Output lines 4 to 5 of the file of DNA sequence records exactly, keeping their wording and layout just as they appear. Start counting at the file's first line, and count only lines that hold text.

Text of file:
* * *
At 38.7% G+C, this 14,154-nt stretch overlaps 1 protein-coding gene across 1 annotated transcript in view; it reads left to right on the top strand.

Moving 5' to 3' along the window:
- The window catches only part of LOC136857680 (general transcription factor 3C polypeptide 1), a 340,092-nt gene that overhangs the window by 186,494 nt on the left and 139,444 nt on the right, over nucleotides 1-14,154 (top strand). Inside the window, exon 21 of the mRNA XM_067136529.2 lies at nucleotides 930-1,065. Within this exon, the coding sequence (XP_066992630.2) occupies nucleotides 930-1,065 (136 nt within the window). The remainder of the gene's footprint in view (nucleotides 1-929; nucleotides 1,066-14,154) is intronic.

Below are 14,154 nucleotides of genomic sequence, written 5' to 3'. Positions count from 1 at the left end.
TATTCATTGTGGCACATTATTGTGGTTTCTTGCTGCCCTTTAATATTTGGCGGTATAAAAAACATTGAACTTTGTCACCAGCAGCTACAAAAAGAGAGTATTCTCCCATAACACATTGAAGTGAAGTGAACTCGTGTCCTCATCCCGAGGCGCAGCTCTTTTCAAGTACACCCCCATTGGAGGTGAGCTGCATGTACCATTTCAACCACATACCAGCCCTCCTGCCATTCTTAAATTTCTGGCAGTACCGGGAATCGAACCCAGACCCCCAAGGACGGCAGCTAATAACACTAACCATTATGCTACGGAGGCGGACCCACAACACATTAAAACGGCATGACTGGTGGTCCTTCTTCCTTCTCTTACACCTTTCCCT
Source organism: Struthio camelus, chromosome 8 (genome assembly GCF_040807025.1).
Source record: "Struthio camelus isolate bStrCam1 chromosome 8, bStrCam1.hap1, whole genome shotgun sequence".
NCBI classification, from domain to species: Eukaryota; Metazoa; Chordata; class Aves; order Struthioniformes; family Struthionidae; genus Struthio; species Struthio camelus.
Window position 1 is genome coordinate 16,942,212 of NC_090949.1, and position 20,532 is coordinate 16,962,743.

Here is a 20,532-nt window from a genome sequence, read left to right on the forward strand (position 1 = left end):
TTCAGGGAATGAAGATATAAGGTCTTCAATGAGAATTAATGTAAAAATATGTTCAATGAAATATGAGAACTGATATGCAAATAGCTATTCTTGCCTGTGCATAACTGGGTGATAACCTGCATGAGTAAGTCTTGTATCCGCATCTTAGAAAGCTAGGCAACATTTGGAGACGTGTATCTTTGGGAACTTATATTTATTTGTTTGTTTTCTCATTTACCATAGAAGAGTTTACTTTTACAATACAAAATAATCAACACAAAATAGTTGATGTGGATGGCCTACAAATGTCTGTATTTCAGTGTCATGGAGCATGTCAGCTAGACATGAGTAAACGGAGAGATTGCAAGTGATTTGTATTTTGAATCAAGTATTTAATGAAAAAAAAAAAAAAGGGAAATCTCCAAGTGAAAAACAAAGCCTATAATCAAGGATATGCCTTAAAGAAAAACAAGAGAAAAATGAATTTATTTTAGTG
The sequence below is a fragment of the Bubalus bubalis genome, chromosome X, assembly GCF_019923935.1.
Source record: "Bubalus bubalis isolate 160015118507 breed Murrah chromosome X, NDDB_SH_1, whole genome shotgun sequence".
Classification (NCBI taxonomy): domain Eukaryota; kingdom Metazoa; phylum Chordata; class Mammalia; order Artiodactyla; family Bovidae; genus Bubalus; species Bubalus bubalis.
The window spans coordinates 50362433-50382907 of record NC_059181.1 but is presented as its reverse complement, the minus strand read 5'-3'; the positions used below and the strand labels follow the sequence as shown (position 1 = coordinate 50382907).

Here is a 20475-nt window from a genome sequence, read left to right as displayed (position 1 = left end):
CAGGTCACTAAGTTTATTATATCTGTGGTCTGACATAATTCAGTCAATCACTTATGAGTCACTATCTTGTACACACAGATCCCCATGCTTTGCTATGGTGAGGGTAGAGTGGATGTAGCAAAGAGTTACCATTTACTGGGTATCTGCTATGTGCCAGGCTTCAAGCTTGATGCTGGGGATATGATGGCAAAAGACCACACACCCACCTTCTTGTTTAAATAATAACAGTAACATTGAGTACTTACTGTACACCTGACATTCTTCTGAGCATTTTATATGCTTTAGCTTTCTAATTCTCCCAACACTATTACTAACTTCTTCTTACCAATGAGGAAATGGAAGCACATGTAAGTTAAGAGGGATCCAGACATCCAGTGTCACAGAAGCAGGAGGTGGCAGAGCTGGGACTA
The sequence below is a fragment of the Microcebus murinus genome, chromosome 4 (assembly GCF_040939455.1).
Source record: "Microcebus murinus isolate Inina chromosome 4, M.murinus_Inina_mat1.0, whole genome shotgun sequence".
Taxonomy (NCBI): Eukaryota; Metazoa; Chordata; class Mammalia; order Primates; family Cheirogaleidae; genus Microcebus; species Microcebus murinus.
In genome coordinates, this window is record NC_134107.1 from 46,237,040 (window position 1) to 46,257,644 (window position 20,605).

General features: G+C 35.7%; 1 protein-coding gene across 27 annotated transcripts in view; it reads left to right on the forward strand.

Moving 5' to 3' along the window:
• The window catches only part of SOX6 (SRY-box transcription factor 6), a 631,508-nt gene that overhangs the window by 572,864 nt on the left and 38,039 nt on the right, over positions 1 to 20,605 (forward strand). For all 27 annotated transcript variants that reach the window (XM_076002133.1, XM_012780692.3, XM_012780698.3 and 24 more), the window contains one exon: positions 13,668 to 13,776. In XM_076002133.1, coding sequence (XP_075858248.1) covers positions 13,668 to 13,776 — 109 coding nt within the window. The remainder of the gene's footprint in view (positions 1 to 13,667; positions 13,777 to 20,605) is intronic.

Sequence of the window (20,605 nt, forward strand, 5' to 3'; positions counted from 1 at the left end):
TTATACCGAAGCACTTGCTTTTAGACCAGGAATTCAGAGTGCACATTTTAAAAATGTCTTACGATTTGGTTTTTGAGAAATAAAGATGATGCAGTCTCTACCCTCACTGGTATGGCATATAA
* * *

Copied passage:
Below are 14,154 nucleotides of genomic sequence, written 5' to 3'. Positions count from 1 at the left end.
TATTCATTGTGGCACATTATTGTGGTTTCTTGCTGCCCTTTAATATTTGGCGGTATAAAAAACATTGAACTTTGTCACCAGCAGCTACAAAAAGAGAGTATTCTCCCATAACACATTGAAGTGAAGTGAACTCGTGTCCTCATCCCGAGGCGCAGCTCTTTTCAAGTACACCCCCATTGGAGGTGAGCTGCATGTACCATTTCAACCACATACCAGCCCTCCTGCCATTCTTAAATTTCTGGCAGTACCGGGAATCGAACCCAGACCCCCAAGGACGGCAGCTAATAACACTAACCATTATGCTACGGAGGCGGACCCACAACACATTAAAACGGCATGACTGGTGGTCCTTCTTCCTTCTCTTACACCTTTCCCT